FIG. 5 is an illustration of internal flame barrier temperature and pressure drop through an exemplary porous media flame barrier exposed to a chamber heating surface heat flux.

FIG. 6 is an illustration of analysis conducted to determine sensitivity of propellant pressure drop across the flame barrier and flame barrier combustion chamber face temperature as a function of flame-front position from the flame barrier face.

FIG. 7 is an illustration of experimental measurements of flame barrier pressure drop versus propellant mass flux.

FIG. 8 is a longitudinal cutaway view of the disclosed propellant injector head integrated into a prototype rocket thruster with a high temperature liner.

FIG. 9 is a longitudinal cutaway view of the disclosed propellant injector head integrated into a sophisticated regeneratively-cooled rocket thruster.

FIG. 10 is an isometric view of a regeneratively-cooled rocket thruster that utilizes the disclosed propellant injector head.

FIG. 11 is an illustration of exemplary thermal analysis predicting the propellant preheat temperatures that a regeneratively-cooled rocket thruster's propellant injector head may encounter.

FIG. 12 is an illustration of pressure drop versus propellant mass flow rates before and after a filter has been subjected to oven heating at three different temperatures of 500° C., 750° C., and 1000° C.

FIG. 13 is experimental tensile testing data of one sintered media flame barrier.

FIG. 14 is an illustration of the propellant injector head integrated into a monopropellant rocket engine application undergoing testing and verification.

DETAILED DESCRIPTIONS

Implementations described and claimed herein address the foregoing issues with a propellant injector head that incorporates specific design criteria that allows it to be used effectively with monopropellants or pre-mixed bipropellants. In addition, the propellant injector head provides a novel configuration that integrates a regenerative fluid-cooled spark igniter into the chemical reactor to protect the spark igniter (i.e., the electrode) from degradation due to the high temperatures from combustion in the combustion chamber. The unique and novel propellant injector head design disclosed herein provides a substantial improvement in the art of rocket propulsion allowing for use of a wide array of propellants, including those that combust at very high temperatures. Similar to propellant injector head and propellants that have found application in other working fluid production and power generation applications, the present technology may be utilized in these types of applications as well.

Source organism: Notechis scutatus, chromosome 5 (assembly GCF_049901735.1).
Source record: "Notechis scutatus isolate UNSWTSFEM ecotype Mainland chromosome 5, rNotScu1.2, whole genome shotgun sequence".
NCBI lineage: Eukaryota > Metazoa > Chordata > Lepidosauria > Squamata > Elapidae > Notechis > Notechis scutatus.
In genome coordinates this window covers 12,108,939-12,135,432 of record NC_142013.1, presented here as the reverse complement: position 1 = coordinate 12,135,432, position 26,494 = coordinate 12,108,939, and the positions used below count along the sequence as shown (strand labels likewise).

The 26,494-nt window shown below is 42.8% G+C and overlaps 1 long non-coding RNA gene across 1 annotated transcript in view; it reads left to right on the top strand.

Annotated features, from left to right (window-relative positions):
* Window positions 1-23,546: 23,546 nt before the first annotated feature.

Before the present devices and methods are described, it is to be understood that the invention is not limited to the particular devices or methodologies described, as such, devices and methods may, of course, vary. It is also to be understood that the terminology used herein is for the purpose of describing particular embodiments only, and is not intended to limit the scope of the present invention; the scope should be limited only by the appended claims.

It should be noted that as used herein and in the appended claims, the singular fauns “a,” “an,” and “the” include plural referents unless the context clearly dictates otherwise. Thus, for example, reference to “a structure” refers to one structure or more than one structure, and reference to a method of manufacturing includes reference to equivalent steps and methods known to those skilled in the art, and so forth. “About” means plus or minus 10%, e.g., less than about 0.1 micron means less than 0.09 to 0.11 micron.

Unless defined otherwise, all technical and scientific terms used herein have the same meaning as commonly understood by one of ordinary skill in the art to which this invention belongs. All publications mentioned are incorporated herein by reference for the purpose of describing and disclosing devices, formulations and methodologies that are described in the publication and that may be used in connection with the claimed invention, including U.S. Ser. No. 12/268,266, filed Nov. 10, 2008, entitled “Nitrous Oxide Fuel Blend Monopropellant.”

Where a range of values is provided, it is understood that each intervening value, between the upper and lower limit of that range and any other stated or intervening value in that stated range is encompassed within the invention. The upper and lower limits of these smaller ranges may independently be included in the smaller ranges and are also encompassed within the invention, subject to any specifically excluded limit in the stated range. Where the stated range includes one or both of the limits, ranges excluding either or both of those included limits are also included in the invention.